It is a mystery to me how the pods ever were able to work their way down into the earth so far from the blossoms. It is a still greater mystery how the fertilizing elements of the pollen can travel from the tiny yellow blossoms in the top of the plant down the stem and out to the embryo peanuts. Doesn't that have to happen, Miss Wild-flower Botanist?
After having excavated for peas, we went to the nearby crater. The Confederate battery which was blown up had been located at the point of a salient. The remnants of the earthworks leading from it are still distinct. On the near side of the crater is a little house filled with all sorts of old junk collected from the battle field, such as rifles, bullets, and pieces of exploded shells. The pit itself is overgrown with trees of considerable size, all of which have taken root and grown since the war, giving an idea of the lapse of time. The trees give a quiet beauty to, the place which must have been entirely lacking when the fields were disfigured by entrenchments and shot and shell. The grass grown crater itself has doubtless been partly filled by erosion. I am sending a picture postal - one of the hideous colored variety - which gives an idea of the size of the hole and the age of the trees that have sprung up since the terrible fight. On the banks of the crater were a few wildflowers including goldenrod and a very pretty yellow poppy-like blossom. I am sending a piece of golden rod from the bank with instructions that you are not to irritate that sensitive nose of yours by smelling it. I am also sending some of the yellow blossoms that grew on the bank. Some more vegetation for Peg's or Gertrude's museum.
The history of the crater as told us by Dr. Martin is very interesting. Pennsylvania miners in the Union forces dug a long tunnel and placed a vast quantity of powder directly under the Confederate battery. It was planned to blow up the battery at daybreak and get through the Confederate lines through the break. Troops were massed for the purpose and the long fuse was lighted, but the charge did not go off. After waiting an hour or two, two men volunteered to crawl through the tunnel and find out what was the matter. They found that the fuse had gone out at a point where it had been spliced, and they lit the fuse and crawled away, of course with great risk to themselves. The charge had been placed with great accuracy under the battery, and, when the mine exploded, men, earth, and guns were thrown high in the air with streaks of fire in between. The Federal troops then charged into the crater under the cross fire of the two batteries on the right and left, it being now broad daylight. The Federal troops kept crowding into the hole and became jammed and helpless. In the meanwhile a detachment of Confederate troops came up and slaughtered many hundred of the struggling men in the pit. The attempt to penetrate the lines was a failure, but later the Union forces broke through and the fall of Richmond was inevitable.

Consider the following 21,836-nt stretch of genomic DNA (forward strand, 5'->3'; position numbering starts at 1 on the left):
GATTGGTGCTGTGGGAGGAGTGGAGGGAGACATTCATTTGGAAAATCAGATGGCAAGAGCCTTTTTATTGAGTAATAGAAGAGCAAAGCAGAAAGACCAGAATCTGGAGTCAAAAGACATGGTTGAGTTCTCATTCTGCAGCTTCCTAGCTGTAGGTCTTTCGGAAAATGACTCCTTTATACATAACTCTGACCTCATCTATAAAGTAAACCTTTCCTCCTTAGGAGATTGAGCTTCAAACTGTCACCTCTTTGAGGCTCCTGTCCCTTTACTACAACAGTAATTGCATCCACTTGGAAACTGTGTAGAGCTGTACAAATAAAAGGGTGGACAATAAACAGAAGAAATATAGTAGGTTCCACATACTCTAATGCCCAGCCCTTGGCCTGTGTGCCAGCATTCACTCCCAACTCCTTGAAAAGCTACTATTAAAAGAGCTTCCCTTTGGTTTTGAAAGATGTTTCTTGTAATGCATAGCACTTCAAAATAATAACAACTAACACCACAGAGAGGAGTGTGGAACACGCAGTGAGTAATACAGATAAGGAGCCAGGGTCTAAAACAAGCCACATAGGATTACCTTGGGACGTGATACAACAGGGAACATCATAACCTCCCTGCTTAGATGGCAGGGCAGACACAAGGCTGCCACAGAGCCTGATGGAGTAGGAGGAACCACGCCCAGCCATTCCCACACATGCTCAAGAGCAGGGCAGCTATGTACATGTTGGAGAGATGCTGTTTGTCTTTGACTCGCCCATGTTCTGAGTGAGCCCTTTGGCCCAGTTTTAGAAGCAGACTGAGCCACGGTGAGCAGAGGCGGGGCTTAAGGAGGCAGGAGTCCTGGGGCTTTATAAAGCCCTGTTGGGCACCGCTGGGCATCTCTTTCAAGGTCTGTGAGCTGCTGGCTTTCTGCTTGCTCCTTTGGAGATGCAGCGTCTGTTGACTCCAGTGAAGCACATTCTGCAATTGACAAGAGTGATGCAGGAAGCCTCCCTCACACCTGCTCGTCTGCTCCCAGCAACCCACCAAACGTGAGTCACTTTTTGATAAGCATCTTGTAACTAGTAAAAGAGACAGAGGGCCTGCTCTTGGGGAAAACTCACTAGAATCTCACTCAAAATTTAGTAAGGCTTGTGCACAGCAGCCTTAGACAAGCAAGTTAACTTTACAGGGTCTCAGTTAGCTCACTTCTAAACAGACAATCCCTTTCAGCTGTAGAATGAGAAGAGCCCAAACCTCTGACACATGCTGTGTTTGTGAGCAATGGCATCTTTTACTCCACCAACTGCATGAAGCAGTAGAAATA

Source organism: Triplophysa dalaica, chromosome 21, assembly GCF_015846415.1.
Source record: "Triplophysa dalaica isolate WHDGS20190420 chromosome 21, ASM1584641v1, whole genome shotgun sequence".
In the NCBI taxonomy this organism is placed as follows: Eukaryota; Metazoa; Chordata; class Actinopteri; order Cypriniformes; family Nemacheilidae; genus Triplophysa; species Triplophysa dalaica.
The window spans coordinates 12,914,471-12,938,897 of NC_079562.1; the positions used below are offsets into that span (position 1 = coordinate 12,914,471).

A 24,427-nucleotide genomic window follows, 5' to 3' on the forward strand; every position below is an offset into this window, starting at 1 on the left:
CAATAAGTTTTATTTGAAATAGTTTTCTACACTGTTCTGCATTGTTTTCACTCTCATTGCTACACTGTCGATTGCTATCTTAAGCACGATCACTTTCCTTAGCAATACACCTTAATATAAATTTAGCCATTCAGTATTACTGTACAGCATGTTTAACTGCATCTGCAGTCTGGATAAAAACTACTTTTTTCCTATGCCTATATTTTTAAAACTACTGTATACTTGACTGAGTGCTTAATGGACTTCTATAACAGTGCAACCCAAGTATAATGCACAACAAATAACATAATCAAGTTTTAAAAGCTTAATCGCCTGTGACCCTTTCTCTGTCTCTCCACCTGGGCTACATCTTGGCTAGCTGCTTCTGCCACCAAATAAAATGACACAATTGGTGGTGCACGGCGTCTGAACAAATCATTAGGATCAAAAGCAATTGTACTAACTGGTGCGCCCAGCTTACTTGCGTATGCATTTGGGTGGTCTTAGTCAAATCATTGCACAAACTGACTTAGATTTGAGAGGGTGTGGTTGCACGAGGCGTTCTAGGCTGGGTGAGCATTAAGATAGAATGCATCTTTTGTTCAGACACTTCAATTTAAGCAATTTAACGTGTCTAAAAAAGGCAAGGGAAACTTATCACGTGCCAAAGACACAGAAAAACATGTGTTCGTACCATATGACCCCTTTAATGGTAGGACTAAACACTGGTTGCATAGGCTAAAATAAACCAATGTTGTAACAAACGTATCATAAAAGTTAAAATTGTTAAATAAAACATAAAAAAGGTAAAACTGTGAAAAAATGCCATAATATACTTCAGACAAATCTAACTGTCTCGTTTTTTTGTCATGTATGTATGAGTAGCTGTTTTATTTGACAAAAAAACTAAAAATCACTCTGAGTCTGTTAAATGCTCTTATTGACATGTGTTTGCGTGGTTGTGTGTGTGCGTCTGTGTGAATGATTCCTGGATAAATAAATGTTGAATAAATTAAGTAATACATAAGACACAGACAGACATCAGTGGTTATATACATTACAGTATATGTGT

Dr. Martin showed us the porch where Lincoln and Grant saw each other for the last time.
On the way back to town we could see Camp Lee far away on the right. Glimpses of a water tower and of barracks were seen, evidences of the fourth great war involving Petersburg, not counting the Indian wars. A fort was built at or near the site of Petersburg at the falls of the Appomattox way back in 1645 for defense against the Indians. I saw no evidence of the Indians, unless you are willing to accept Pocahontas' washbowl as authentic. I have already mentioned visiting the drill ground where the troops were drilled in the war of 1812. It remained now to see some evidence of the war of the Revolution, for Petersburg was very much in that fight.
In 1781 the British came up the James from Williamsburg and marched up and defeated the American troops under Baron Steuben, who was greatly outnumbered. General Phillips was in command of the British troops. We saw his grave in a very old cemetery around the old Blandford Church which was built in 1735. Dr. Martin took us into the church. It has been restored and stained glass windows have been placed there by the various southern states. It was evident that Dr. Martin felt that the old ruin was more interesting than the restored church, and I do not doubt that he it right. The grave yard has great antiquity. I saw graves dated 1702. Of course there were many interesting stones with lengthy epitaphs.
General Phillips is the General who was taken into a cellar in Petersburg during the fighting with American troops in order to protect him against the bombardment. He was dying of dysentery at the time and he exclaimed that he wished the Americans would let him die in peace. He certainly has a peaceful grave in the quiet old cemetery.
When we got back into town we passed the British American Tobacco Company and were told that all of its product was shipped abroad. You can smell tobacco when walking down the street out of sight of any of the factories. It is said that more tobacco is manufactured in Petersburg than in any other place in the world. These are enormous factories with great round barrels of tobacco in evidence everywhere. How the world does cherish its drug habits!